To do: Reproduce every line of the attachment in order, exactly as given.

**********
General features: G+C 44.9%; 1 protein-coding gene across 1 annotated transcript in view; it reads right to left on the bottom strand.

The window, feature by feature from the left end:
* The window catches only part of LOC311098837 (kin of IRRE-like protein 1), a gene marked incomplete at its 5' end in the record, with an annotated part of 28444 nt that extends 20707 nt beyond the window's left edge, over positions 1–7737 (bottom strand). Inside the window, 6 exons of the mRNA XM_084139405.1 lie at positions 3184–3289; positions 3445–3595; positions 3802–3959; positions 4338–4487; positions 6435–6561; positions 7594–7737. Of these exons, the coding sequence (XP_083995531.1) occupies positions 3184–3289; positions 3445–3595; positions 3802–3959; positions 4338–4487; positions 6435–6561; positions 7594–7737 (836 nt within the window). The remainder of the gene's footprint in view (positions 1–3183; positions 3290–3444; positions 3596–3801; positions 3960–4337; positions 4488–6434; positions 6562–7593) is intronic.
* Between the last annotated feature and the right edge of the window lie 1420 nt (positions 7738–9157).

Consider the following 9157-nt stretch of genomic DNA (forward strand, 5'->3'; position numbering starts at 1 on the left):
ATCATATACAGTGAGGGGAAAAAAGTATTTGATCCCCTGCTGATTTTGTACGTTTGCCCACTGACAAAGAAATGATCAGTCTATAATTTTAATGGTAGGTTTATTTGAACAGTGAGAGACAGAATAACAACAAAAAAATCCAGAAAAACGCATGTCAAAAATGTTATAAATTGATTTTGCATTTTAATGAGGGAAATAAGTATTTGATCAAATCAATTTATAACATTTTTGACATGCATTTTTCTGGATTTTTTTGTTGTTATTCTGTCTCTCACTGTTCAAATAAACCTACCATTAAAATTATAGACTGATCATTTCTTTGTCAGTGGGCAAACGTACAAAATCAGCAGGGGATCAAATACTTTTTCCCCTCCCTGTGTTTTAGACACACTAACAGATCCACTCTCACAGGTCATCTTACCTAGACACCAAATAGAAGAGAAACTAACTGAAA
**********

General features: G+C 44.9%; 1 protein-coding gene across 1 annotated transcript in view; it reads right to left on the bottom strand.

The window, feature by feature from the left end:
* The window catches only part of LOC311098837 (kin of IRRE-like protein 1), a gene marked incomplete at its 5' end in the record, with an annotated part of 28444 nt that extends 20707 nt beyond the window's left edge, over positions 1–7737 (bottom strand). Inside the window, 6 exons of the mRNA XM_084139405.1 lie at positions 3184–3289; positions 3445–3595; positions 3802–3959; positions 4338–4487; positions 6435–6561; positions 7594–7737. Of these exons, the coding sequence (XP_083995531.1) occupies positions 3184–3289; positions 3445–3595; positions 3802–3959; positions 4338–4487; positions 6435–6561; positions 7594–7737 (836 nt within the window). The remainder of the gene's footprint in view (positions 1–3183; positions 3290–3444; positions 3596–3801; positions 3960–4337; positions 4488–6434; positions 6562–7593) is intronic.
* Between the last annotated feature and the right edge of the window lie 1420 nt (positions 7738–9157).

Consider the following 9157-nt stretch of genomic DNA (forward strand, 5'->3'; position numbering starts at 1 on the left):
ATCATATACAGTGAGGGGAAAAAAGTATTTGATCCCCTGCTGATTTTGTACGTTTGCCCACTGACAAAGAAATGATCAGTCTATAATTTTAATGGTAGGTTTATTTGAACAGTGAGAGACAGAATAACAACAAAAAAATCCAGAAAAACGCATGTCAAAAATGTTATAAATTGATTTTGCATTTTAATGAGGGAAATAAGTATTTGATCAAATCAATTTATAACATTTTTGACATGCATTTTTCTGGATTTTTTTGTTGTTATTCTGTCTCTCACTGTTCAAATAAACCTACCATTAAAATTATAGACTGATCATTTCTTTGTCAGTGGGCAAACGTACAAAATCAGCAGGGGATCAAATACTTTTTCCCCTCCCTGTGTTTTAGACACACTAACAGATCCACTCTCACAGGTCATCTTACCTAGACACCAAATAGAAGAGAAACTAACTGAAA